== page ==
I currently have power to my garage which is fed from a 30amp fuse on the
main consumer unit to another fuse box in the garage. This fuse box has 2
feds one for a small socket ring (3 double sockets) and the other to provide
lights for inside the garage and security lights. One of the double sockets
has a built-in circuit breaker and is used to supply power to a small pond
pump and light (this is the only constant draw).
In addition to the garage I plan to build a big shed to be used as a small
scale workshop. Rather than take a new feed off the main consumer unit I was
planning on extending the ring and lighting circuits from the garage to the
workshop. I will be using a few power tools but it is unlikely that the will
be all used at the same time. Possibly use a dust extractor & saw or router
at the same time. Can not see that there would be any greater a load than
would be found in a modern kitchen.
Do anyone think there is anything fundamentally wrong with what I planning ?
This is fine in principle and there are a couple of ways you could do
a) Put a fused connection unit (FCU) on the garage ring and fit it
with a 13A fuse. Wire from there to your shed using 2.5sqmm cable
and then into as many sockets as you like in the shed. For lighting,
put a second FCU in the shed with a 5A fuse and run the lighting from
that in 1sqmm cable.
b) If you have a spare way in the CU in the garage, you could put in a
20A breaker and wire again in 2.5sqmm cable to the shed. Use an FCU
with 5A fuse for the lights as before. If the garage CU doesn't have
a spare way, then you could consider moving it to the shed and putting
a new CU into the garage. This should give you all the current you
need for what you describe.
Obviously if you are going across ground then you need to either
suspend the cable high from a supporting wire using the rules for
that, or by using buried SWA cable.
If you were to cable back to the main house CU, with appropriate cable
you could deliver more current. For example with a 32A breaker and
4 sqmm cable you can run a 32A circuit directly to BS1363 sockets
without a downstream CU if you like. Personally I prefer to use a
CU in each outbuilding for future expansion.
Don't be tempted to uprate the 32A fuse in your existing main CU to
provide for more current for the installations unless the cable from
there to the garage is up to it.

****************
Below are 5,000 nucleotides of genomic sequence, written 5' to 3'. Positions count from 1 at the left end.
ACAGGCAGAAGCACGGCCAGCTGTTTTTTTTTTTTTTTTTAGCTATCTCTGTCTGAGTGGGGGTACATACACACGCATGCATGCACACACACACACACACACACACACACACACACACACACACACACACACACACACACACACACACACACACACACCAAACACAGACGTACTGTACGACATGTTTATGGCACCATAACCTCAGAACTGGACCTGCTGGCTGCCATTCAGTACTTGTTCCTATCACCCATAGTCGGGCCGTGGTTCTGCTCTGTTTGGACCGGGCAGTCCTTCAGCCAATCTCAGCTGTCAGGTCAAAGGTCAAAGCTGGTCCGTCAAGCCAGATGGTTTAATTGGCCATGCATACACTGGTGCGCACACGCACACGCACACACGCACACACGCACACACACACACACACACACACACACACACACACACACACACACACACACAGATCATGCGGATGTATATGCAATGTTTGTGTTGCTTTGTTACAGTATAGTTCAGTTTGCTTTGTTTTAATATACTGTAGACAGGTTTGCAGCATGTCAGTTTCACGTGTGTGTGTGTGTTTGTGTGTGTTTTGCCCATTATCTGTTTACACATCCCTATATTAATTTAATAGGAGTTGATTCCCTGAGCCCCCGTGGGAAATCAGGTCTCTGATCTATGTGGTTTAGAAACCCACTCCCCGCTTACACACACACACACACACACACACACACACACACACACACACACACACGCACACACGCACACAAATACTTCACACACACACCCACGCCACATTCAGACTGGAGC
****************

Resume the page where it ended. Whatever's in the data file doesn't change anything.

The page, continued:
There is a useful reference to this in the Electricians Guide to the
16th wiring regulations by Whitfield. You can find most of it
conveniently reproduced on www.tlc-direct.co.uk in the technical
To email, substitute .nospam with .gl
Replace the garage fuse box with a modern consumer unit. You will want two
circuits. Firstly a lighting circuit fed from a 6A Type B MCB. Secondly a
radial (or ring) circuit for the sockets fed from an RCBO (B20A/30mA will do
here, although a 32A could be used if you can live with possible lack of
discrimination (the B32A type response may be quicker than the 30A cartridge
This will provide RCD protection to all the sockets. This is essential for
lawnmowers and power tools. The RCD will not cover the lights, so when you
chop through the mains lead of your handheld jigsaw, the lights won't go out
and you can stop cutting before you chop off your arm. You can run a
separate circuit for the shed if you like, but it is probably not necessary.
It may be best to run as a radial (with substantial cable, such as 6mm) as
it probably suits the topography better. Only one cable is required to enter
the shed from the garage on the socket side. (I assume the two are attached
to each other).
The shed is not actually built yet but is likely to be 5 to 10 meters from
the garage. I think I will bury cables rather than suspend overhead. I will
bury using a suitably armoured covering.
Just checked in the garage and what I refered to as a fuse box is actually a
Wylex Powerbreaker RCD unit. It is ftted with a B6 mcb for the lights & a
B32 mcb for the Sockets. It sounds like I can just extend these circuits to
Thanks for the replies guys very useful information.
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